In some embodiments, the output stage includes a mostly reflective but partially transmissive output mirror and a highly reflective beam-reversing mirror configured to reflect a majority of a backward-traveling signal beam such that it becomes forward traveling. In some embodiments, each gain element further includes a photonic-crystal-rod power amplifier. Some embodiments have an amplitude modulator (e.g., an electronically controlled acousto-optical modulator) configured to pulse the plurality of beams. Some embodiments further include a timing controller configured to synchronize the resulting pulses of the plurality of beams. Some embodiments further include a non-linear wavelength-conversion device (e.g., a wavelength doubler (or the like), or an optical parametric oscillator or amplifier).

In some embodiments, the present invention provides an apparatus that includes a ring-laser system having a plurality of ring-laser gain elements and a spectral-beam-combining output stage configured to combine a plurality of beams coming from the gain elements into an output beam and that includes chromatic-dispersion compensation. Some embodiments further include a power supply, pump lasers, beam steering devices and the like, as well as entire systems that use the output beam. In some embodiments, such entire systems include military vehicles, aircraft or watercraft, or laser medical systems, or laser printers, or other devices that can use the output beam described herein.

In some embodiments, the present invention provides method that includes chromatic-dispersion compensating each of a plurality of laser beams coming from a plurality of gain elements, spectral-beam combining the plurality of chromatic-dispersion compensated beams into a combined intermediate output beam, outputting a majority of the combined intermediate output beam as an output beam, separating a remaining portion of the combined intermediate output beam into different wavelengths, and using the different wavelengths as feedback in a ring configuration to the plurality of gain elements.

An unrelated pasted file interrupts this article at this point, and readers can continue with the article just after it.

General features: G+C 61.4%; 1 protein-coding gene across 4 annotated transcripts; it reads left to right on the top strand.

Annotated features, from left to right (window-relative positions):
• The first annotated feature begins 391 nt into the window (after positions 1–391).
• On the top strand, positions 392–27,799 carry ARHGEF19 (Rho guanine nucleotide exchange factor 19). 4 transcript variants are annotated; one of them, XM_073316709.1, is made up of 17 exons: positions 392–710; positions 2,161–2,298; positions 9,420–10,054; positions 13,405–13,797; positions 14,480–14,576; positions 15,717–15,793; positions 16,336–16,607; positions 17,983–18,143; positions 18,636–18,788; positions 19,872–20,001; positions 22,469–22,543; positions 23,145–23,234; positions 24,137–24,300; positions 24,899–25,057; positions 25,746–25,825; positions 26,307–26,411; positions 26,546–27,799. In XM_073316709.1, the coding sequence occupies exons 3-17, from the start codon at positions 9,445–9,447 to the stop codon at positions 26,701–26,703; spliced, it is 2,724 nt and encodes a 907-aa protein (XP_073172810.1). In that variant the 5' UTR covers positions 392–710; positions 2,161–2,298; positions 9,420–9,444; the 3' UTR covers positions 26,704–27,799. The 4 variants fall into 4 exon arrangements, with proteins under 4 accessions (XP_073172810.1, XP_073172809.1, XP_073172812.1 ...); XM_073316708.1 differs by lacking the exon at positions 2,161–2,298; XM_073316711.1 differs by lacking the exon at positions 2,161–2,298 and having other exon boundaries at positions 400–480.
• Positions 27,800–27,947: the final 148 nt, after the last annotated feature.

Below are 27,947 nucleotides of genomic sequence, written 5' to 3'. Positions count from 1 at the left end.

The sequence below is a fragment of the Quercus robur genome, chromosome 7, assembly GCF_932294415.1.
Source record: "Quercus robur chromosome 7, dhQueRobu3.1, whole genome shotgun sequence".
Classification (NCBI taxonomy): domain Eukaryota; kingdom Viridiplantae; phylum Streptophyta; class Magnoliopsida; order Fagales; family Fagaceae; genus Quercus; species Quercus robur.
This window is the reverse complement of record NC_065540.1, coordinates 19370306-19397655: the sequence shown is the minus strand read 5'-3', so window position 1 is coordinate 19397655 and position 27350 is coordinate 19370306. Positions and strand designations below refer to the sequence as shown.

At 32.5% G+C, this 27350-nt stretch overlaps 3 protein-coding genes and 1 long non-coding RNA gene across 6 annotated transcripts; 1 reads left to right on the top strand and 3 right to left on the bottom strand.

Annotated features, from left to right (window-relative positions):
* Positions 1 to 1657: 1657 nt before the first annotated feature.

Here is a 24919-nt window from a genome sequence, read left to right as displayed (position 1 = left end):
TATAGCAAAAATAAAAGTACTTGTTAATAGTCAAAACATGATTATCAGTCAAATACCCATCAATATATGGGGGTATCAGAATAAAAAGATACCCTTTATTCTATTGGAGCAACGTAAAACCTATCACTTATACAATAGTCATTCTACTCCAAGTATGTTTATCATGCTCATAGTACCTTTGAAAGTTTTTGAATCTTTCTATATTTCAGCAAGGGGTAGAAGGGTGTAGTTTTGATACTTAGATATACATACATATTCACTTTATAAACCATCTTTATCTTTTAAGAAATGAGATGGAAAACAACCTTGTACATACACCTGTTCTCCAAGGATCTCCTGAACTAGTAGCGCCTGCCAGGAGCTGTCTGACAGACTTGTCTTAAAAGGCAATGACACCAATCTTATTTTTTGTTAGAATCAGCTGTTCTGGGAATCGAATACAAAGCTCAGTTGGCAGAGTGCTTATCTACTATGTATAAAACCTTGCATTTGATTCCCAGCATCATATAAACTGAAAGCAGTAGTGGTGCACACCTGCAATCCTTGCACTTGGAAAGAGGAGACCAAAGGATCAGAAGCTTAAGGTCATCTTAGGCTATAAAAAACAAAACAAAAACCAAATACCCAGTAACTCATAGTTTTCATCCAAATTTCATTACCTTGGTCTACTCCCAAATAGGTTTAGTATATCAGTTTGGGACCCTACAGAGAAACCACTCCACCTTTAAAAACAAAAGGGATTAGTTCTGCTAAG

BRIEF DESCRIPTION OF THE DRAWINGS

FIG. 1 is a block diagram of a prior-art spectral-beam-combining (SBC) laser system 100.

FIG. 2A is a block diagram of a prior-art spectral-beam-combining fiber-laser system 200.

FIG. 2B is a block diagram of a prior-art spectral-beam-combining output grating 230 showing chromatic dispersion of the output of one of the channels of the SBC fiber-laser system 200 of FIG. 2A.

FIG. 3 is a graph 300 of single-channel linewidth versus groove density.

FIG. 4 is a block diagram of a spectral-beam-combining ring laser system 400 that uses in-line isolators to help ensure unidirectional travel of the lasing beams around the rings.

FIG. 5 is a block diagram of a prior-art chromatic-dispersion-compensating spectral-beam-combining fiber laser system 500 that uses a segmented compensation grating.

FIG. 6A is a block diagram of prior-art spectral-beam-combining output grating 530 and compensation grating 520 showing chromatic dispersion compensation of the output beam.

FIG. 6B is a block diagram of prior-art spectral-beam-combining output grating 530 and compensation grating 520 showing chromatic dispersion compensation of the output of one of the channels of the SBC fiber-laser system 500 of FIG. 5.

FIG. 7A is a block diagram of a prior-art spectral-beam-combining laser system 701.

FIG. 7B is a graph 702 of single-channel linewidth versus groove density.

FIG. 8A is a block diagram of a spectral-beam-combining ring laser system 801 that uses several in-line isolators to ensure unidirectional travel of the lasing beams around the rings.

FIG. 8B is a block diagram of a spectral-beam-combining ring laser system 802 that uses several in-line isolators to ensure unidirectional travel of the lasing beams around the rings, but which also includes chromatic-dispersion compensation.